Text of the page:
*Editor’s note: To read Part I of this article, click here. To read Part II of this article, click here. To read Part III of this article, click here.
The previous articles in this series have highlighted the broad range of business and technology drivers for identity management and the need for a standards-based architecture blueprint. There are a number of steps that organisations should take to establish this architectural approach and so respond to those requirements. So what are they?
Any identity management initiative must begin with an understanding of the business objectives. You can use the model introduced in my first article to understand those objectives and the capabilities required to deliver them to provide the foundation for an identity management roadmap which prioritises those objectives, defines requirements for identity management technology and outlines an architectural approach to effectively harness that technology. However, you must avoid the tendency to “boil the ocean”. You need to understand the relative priorities of the different objectives in order to focus on the projects which provide opportunities for quick wins - but without losing sight of the broader roadmap.
The creation of your roadmap and the scoping of initial projects should incorporate a review of existing identity management solutions, data and processes. This is likely to reveal that identity data and capabilities are fragmented in existing applications and systems and will highlight both duplication and deficiencies. You can use this review to identify the identity data, capabilities and processes that should be harvested from your current IT portfolio.
It is unlikely that budget and time constraints will allow a “big bang” implementation. This increases the risk of perpetuating existing silos and introducing new ones as technologies are acquired to address high priority requirements. You can use your roadmap will help to reduce this risk by ensuring that existing technologies and new acquisitions are considered in the context of business objectives.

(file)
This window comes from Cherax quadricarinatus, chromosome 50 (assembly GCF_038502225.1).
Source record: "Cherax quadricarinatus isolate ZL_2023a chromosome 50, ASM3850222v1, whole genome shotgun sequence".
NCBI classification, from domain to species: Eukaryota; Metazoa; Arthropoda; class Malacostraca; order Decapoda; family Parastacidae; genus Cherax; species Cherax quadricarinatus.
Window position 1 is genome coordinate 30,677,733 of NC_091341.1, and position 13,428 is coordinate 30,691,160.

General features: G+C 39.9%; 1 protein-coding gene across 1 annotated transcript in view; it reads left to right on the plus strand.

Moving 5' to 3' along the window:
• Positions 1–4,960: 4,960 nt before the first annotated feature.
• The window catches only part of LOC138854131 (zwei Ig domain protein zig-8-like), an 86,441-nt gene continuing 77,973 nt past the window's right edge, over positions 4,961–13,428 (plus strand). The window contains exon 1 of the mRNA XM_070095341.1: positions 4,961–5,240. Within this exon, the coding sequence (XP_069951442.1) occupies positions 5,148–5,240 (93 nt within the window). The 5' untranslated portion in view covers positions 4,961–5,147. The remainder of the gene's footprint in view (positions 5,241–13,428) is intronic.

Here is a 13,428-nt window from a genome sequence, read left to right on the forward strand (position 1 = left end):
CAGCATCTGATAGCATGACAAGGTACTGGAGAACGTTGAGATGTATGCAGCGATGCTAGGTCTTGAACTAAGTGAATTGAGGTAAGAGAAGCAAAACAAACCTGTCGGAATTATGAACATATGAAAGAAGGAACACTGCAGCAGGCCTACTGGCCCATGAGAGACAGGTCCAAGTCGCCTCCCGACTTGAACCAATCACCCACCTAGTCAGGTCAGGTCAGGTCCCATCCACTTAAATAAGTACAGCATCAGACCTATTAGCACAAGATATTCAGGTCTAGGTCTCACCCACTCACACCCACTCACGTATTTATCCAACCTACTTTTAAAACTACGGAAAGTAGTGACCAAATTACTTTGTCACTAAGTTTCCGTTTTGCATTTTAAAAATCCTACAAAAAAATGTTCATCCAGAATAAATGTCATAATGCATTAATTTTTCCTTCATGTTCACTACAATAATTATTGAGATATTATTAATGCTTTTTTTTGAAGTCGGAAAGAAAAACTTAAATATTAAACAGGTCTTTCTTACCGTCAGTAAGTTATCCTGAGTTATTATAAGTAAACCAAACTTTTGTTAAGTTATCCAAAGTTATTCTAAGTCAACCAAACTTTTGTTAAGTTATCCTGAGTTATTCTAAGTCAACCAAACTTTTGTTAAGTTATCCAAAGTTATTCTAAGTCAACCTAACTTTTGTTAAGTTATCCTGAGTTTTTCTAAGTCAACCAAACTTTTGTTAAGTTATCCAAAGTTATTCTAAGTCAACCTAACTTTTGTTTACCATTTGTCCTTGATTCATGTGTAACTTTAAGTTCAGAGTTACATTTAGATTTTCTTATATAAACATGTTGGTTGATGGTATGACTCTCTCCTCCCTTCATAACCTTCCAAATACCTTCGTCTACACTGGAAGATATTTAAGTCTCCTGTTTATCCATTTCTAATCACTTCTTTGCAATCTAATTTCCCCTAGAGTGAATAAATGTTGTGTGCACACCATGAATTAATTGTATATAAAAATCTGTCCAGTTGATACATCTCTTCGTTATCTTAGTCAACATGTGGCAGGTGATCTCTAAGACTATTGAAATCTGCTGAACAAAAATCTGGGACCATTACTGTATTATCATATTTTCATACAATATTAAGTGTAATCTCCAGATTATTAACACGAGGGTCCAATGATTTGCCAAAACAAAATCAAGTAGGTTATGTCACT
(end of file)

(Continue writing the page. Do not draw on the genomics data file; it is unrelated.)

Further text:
An understanding of users and requirements is essential for risk management as well as for determining the appropriate set of identity technologies for your needs. In the case of external users, you must consider identity from their or their employers’ perspective. In a business-to-business context this understanding is critical if you are going to define and assign responsibilities for the creation of identity data and policies, provisioning of that data, policy enforcement and auditing and other phases of the identity lifecycle and to establish frameworks for identity federation and data disclosure between parties. In a business-to-consumer context, on the other hand, you must pay close attention to developments in the world of user-centric identity, in terms of both the standards and the leading players, and how enterprise identity management players plan to coexist with user-centric identity initiatives. Ease-of-use and consistency are also important considerations, together with processes and technologies which instil consumers with confidence in the security and privacy of identity data.